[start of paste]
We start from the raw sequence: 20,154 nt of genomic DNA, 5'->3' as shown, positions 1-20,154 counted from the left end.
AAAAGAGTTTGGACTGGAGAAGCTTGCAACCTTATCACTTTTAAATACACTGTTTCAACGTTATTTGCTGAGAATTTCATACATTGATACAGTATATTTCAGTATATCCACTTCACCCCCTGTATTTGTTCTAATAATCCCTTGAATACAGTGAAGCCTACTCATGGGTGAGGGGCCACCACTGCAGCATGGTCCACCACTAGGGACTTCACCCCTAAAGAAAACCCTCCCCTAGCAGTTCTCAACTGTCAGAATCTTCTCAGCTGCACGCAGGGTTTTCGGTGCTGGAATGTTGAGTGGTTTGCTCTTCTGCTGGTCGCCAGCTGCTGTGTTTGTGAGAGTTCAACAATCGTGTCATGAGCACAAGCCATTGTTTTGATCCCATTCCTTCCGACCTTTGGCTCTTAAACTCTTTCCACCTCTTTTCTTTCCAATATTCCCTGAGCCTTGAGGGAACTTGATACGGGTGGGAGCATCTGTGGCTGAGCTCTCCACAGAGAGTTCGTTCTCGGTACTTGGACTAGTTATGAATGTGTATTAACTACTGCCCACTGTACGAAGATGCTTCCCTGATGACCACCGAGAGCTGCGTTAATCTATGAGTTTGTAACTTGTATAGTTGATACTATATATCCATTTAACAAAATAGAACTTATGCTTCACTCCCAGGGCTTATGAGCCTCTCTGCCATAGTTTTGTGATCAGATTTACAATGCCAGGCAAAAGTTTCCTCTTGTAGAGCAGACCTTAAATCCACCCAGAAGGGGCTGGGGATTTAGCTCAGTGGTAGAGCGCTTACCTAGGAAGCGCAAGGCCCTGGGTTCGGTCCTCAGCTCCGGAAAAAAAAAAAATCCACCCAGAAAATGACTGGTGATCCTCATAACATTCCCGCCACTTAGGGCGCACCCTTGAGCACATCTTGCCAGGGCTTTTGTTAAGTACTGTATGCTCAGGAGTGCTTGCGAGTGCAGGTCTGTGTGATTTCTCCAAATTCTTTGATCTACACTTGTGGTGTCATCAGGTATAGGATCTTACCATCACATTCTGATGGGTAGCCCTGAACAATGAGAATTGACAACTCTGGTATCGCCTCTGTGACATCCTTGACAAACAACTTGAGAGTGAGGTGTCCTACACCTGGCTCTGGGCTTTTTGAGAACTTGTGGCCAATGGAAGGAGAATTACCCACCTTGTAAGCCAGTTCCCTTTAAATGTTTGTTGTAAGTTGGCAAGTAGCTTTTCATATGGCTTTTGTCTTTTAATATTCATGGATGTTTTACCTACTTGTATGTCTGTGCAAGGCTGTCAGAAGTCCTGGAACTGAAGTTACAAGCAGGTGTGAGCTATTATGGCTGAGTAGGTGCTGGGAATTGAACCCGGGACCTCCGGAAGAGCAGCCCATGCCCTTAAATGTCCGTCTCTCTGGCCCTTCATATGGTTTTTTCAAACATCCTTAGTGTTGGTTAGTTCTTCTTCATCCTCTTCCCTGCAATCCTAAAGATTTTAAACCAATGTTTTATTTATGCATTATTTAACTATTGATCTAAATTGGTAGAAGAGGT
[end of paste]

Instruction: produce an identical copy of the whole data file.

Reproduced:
We start from the raw sequence: 20,154 nt of genomic DNA, 5'->3' as shown, positions 1-20,154 counted from the left end.
AAAAGAGTTTGGACTGGAGAAGCTTGCAACCTTATCACTTTTAAATACACTGTTTCAACGTTATTTGCTGAGAATTTCATACATTGATACAGTATATTTCAGTATATCCACTTCACCCCCTGTATTTGTTCTAATAATCCCTTGAATACAGTGAAGCCTACTCATGGGTGAGGGGCCACCACTGCAGCATGGTCCACCACTAGGGACTTCACCCCTAAAGAAAACCCTCCCCTAGCAGTTCTCAACTGTCAGAATCTTCTCAGCTGCACGCAGGGTTTTCGGTGCTGGAATGTTGAGTGGTTTGCTCTTCTGCTGGTCGCCAGCTGCTGTGTTTGTGAGAGTTCAACAATCGTGTCATGAGCACAAGCCATTGTTTTGATCCCATTCCTTCCGACCTTTGGCTCTTAAACTCTTTCCACCTCTTTTCTTTCCAATATTCCCTGAGCCTTGAGGGAACTTGATACGGGTGGGAGCATCTGTGGCTGAGCTCTCCACAGAGAGTTCGTTCTCGGTACTTGGACTAGTTATGAATGTGTATTAACTACTGCCCACTGTACGAAGATGCTTCCCTGATGACCACCGAGAGCTGCGTTAATCTATGAGTTTGTAACTTGTATAGTTGATACTATATATCCATTTAACAAAATAGAACTTATGCTTCACTCCCAGGGCTTATGAGCCTCTCTGCCATAGTTTTGTGATCAGATTTACAATGCCAGGCAAAAGTTTCCTCTTGTAGAGCAGACCTTAAATCCACCCAGAAGGGGCTGGGGATTTAGCTCAGTGGTAGAGCGCTTACCTAGGAAGCGCAAGGCCCTGGGTTCGGTCCTCAGCTCCGGAAAAAAAAAAAATCCACCCAGAAAATGACTGGTGATCCTCATAACATTCCCGCCACTTAGGGCGCACCCTTGAGCACATCTTGCCAGGGCTTTTGTTAAGTACTGTATGCTCAGGAGTGCTTGCGAGTGCAGGTCTGTGTGATTTCTCCAAATTCTTTGATCTACACTTGTGGTGTCATCAGGTATAGGATCTTACCATCACATTCTGATGGGTAGCCCTGAACAATGAGAATTGACAACTCTGGTATCGCCTCTGTGACATCCTTGACAAACAACTTGAGAGTGAGGTGTCCTACACCTGGCTCTGGGCTTTTTGAGAACTTGTGGCCAATGGAAGGAGAATTACCCACCTTGTAAGCCAGTTCCCTTTAAATGTTTGTTGTAAGTTGGCAAGTAGCTTTTCATATGGCTTTTGTCTTTTAATATTCATGGATGTTTTACCTACTTGTATGTCTGTGCAAGGCTGTCAGAAGTCCTGGAACTGAAGTTACAAGCAGGTGTGAGCTATTATGGCTGAGTAGGTGCTGGGAATTGAACCCGGGACCTCCGGAAGAGCAGCCCATGCCCTTAAATGTCCGTCTCTCTGGCCCTTCATATGGTTTTTTCAAACATCCTTAGTGTTGGTTAGTTCTTCTTCATCCTCTTCCCTGCAATCCTAAAGATTTTAAACCAATGTTTTATTTATGCATTATTTAACTATTGATCTAAATTGGTAGAAGAGGT